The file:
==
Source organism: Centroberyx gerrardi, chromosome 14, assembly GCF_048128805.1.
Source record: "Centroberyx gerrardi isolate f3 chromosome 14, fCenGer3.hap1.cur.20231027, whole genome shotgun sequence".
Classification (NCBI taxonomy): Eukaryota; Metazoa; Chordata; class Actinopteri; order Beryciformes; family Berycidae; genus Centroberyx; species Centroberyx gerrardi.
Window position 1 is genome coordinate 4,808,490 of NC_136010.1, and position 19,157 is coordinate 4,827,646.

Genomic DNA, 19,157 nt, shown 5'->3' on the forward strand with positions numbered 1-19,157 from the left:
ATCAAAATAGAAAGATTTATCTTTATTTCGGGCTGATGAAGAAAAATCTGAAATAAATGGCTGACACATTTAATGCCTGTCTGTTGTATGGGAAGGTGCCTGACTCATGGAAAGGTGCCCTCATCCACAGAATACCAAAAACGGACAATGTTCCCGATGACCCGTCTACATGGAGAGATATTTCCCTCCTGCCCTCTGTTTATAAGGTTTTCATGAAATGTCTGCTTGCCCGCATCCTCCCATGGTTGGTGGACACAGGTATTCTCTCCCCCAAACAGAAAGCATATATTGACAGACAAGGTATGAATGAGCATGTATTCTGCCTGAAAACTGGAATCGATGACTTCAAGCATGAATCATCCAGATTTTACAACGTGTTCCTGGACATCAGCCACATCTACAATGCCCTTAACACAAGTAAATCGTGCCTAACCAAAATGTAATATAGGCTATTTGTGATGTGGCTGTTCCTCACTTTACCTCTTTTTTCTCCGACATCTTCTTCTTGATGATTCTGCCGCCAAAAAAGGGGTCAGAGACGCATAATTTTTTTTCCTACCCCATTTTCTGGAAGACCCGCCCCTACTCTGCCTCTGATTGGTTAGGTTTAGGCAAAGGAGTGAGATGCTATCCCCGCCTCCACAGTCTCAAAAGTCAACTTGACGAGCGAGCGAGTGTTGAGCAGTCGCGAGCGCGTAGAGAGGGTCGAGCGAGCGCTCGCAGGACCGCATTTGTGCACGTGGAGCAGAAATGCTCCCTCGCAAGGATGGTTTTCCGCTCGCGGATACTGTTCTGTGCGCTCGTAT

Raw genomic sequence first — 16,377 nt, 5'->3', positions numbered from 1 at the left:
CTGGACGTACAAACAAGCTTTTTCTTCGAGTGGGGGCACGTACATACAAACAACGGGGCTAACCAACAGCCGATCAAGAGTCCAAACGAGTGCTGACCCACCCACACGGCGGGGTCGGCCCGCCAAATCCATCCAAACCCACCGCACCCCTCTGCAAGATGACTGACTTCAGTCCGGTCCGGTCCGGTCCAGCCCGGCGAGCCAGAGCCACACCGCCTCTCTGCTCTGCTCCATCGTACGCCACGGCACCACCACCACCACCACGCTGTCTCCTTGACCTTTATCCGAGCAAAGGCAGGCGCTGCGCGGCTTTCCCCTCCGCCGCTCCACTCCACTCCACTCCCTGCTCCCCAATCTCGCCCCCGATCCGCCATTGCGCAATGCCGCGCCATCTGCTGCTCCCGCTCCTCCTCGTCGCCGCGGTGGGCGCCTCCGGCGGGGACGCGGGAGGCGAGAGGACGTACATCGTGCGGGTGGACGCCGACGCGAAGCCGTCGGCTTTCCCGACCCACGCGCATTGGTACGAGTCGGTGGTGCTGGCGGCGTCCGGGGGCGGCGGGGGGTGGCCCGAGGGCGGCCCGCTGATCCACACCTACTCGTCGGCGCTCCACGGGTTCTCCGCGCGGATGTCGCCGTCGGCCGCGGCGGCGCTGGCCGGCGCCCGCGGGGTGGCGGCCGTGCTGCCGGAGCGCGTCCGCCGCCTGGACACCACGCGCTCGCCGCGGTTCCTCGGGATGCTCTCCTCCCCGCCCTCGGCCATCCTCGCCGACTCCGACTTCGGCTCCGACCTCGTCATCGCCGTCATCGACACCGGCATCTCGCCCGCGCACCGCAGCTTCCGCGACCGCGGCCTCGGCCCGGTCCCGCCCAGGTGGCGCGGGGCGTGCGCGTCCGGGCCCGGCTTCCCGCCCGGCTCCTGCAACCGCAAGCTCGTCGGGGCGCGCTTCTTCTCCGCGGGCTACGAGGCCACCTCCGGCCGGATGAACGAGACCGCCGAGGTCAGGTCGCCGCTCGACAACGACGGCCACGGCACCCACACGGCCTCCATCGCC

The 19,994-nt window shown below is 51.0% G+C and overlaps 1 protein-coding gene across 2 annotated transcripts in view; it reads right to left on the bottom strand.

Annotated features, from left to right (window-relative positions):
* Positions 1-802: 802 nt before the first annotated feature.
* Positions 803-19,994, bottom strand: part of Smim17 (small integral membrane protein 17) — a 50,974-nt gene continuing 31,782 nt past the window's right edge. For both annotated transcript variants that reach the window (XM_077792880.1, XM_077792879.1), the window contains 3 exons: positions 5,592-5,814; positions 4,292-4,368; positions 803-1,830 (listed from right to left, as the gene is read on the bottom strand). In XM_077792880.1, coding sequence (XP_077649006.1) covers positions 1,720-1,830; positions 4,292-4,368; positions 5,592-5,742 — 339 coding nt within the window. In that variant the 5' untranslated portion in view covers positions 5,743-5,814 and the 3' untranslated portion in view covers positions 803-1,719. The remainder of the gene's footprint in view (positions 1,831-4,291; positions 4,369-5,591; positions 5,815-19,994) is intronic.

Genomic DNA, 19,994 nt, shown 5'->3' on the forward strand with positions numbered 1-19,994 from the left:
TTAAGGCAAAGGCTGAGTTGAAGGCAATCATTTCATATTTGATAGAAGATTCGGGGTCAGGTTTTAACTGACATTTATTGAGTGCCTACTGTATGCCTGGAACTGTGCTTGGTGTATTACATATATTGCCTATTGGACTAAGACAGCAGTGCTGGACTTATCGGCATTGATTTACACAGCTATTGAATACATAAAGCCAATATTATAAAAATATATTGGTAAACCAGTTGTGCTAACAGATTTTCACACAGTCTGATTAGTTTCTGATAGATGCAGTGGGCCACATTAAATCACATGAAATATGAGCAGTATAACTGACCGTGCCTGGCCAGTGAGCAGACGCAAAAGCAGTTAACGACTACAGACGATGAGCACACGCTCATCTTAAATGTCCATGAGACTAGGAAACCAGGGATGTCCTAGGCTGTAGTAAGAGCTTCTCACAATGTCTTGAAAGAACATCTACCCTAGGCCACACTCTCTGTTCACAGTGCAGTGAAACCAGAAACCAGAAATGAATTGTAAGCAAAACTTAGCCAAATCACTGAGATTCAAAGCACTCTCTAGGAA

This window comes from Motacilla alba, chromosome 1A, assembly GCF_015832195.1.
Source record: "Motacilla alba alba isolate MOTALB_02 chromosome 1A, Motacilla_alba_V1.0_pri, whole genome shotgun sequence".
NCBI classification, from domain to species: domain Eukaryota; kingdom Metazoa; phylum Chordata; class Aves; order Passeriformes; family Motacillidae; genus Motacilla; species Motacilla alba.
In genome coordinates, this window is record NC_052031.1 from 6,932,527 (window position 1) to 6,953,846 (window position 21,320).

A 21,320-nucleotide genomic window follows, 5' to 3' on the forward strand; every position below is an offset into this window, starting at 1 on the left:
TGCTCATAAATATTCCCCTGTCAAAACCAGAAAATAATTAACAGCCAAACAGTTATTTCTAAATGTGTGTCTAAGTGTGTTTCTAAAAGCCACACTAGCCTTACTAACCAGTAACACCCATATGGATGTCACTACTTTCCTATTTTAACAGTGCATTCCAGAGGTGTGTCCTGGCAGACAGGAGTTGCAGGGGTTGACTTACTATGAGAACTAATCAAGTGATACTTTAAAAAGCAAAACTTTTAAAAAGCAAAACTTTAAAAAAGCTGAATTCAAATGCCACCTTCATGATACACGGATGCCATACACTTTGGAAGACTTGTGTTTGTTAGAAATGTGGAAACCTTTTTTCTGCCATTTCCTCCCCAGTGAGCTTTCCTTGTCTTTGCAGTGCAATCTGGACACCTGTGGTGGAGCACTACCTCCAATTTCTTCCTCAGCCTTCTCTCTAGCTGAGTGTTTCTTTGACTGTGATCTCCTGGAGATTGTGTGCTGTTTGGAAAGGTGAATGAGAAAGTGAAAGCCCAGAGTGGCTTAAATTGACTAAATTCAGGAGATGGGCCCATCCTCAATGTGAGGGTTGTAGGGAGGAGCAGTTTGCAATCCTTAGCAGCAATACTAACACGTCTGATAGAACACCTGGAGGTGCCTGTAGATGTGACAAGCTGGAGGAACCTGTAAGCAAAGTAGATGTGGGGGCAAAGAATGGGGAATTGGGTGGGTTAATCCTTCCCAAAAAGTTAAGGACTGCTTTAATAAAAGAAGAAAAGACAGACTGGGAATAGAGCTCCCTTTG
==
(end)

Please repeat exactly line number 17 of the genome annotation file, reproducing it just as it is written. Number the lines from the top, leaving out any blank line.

NCBI classification, from domain to species: domain Eukaryota; kingdom Metazoa; phylum Chordata; class Aves; order Passeriformes; family Motacillidae; genus Motacilla; species Motacilla alba.